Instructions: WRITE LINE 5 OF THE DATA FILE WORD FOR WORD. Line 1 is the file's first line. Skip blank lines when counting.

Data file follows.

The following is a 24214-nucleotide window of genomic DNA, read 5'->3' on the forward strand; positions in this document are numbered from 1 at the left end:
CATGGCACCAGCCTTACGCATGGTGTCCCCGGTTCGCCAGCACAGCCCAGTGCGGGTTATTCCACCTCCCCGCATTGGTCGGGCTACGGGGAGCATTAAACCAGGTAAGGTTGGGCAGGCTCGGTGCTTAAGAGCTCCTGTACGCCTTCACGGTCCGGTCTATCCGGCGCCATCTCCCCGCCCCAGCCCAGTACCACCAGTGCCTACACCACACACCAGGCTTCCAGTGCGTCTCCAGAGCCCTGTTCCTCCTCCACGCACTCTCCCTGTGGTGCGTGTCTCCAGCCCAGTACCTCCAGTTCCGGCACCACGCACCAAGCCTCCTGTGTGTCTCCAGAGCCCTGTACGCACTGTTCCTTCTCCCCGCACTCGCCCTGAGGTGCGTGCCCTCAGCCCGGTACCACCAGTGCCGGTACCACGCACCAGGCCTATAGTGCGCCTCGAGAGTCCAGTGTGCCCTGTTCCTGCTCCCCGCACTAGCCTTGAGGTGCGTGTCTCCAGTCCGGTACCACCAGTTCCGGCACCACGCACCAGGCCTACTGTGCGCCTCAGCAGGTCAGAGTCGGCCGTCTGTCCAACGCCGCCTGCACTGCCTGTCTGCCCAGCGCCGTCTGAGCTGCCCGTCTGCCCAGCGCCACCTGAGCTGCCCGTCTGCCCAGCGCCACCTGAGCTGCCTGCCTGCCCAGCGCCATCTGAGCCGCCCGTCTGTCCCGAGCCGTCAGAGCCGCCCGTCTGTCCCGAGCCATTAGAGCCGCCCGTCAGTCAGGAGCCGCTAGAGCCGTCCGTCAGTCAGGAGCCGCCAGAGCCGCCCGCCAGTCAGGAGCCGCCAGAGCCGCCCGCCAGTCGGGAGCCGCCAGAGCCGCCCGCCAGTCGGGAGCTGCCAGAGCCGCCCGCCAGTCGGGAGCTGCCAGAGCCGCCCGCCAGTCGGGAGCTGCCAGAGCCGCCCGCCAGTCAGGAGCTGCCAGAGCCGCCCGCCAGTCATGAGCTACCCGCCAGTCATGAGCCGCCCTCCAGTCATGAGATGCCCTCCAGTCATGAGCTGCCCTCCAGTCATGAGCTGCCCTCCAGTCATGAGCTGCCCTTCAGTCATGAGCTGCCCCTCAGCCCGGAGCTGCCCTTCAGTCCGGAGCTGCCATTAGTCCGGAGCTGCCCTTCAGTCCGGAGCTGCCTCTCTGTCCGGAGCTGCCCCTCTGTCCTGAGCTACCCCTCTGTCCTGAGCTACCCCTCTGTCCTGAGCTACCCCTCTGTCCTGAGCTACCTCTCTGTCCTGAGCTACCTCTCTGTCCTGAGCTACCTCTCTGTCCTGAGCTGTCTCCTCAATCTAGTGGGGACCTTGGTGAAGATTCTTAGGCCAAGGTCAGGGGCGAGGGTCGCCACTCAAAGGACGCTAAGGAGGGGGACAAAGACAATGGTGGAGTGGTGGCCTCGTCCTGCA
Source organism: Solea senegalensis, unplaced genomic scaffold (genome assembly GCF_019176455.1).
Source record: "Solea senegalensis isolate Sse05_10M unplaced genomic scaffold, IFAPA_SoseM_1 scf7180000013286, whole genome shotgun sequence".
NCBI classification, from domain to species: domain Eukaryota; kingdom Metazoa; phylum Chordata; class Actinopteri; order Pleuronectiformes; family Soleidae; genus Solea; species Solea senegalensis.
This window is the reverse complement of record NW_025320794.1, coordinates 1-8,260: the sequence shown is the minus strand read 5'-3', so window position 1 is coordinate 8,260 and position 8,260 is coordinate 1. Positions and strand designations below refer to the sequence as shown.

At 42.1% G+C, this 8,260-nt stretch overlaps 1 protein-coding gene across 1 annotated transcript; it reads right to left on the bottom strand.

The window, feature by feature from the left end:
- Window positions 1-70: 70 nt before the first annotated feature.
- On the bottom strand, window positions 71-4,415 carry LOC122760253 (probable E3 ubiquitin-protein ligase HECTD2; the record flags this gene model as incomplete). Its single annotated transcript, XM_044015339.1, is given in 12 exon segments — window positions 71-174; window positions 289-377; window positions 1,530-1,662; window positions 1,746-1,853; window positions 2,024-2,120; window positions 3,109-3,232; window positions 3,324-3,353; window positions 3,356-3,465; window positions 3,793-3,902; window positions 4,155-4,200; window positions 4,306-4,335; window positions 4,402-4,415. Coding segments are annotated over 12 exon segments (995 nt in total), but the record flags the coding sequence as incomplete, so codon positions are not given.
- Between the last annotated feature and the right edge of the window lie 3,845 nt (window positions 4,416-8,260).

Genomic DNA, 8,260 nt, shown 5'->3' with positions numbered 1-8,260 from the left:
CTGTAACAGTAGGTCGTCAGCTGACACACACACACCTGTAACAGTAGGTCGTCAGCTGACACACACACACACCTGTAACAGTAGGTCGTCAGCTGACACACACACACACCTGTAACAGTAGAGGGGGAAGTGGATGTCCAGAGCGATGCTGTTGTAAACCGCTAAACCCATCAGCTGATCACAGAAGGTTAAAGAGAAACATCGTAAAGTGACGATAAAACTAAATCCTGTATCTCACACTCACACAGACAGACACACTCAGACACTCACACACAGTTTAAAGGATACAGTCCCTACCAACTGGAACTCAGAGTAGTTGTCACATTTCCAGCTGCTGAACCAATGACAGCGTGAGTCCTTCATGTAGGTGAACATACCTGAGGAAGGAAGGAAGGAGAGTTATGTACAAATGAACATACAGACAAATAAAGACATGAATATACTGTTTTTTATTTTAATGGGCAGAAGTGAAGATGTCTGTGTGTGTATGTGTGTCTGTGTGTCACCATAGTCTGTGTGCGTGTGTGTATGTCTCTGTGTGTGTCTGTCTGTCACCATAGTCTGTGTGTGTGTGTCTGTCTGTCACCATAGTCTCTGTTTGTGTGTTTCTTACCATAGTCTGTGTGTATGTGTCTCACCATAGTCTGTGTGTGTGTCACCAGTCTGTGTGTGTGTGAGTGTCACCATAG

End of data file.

NCBI classification, from domain to species: domain Eukaryota; kingdom Metazoa; phylum Chordata; class Actinopteri; order Pleuronectiformes; family Soleidae; genus Solea; species Solea senegalensis.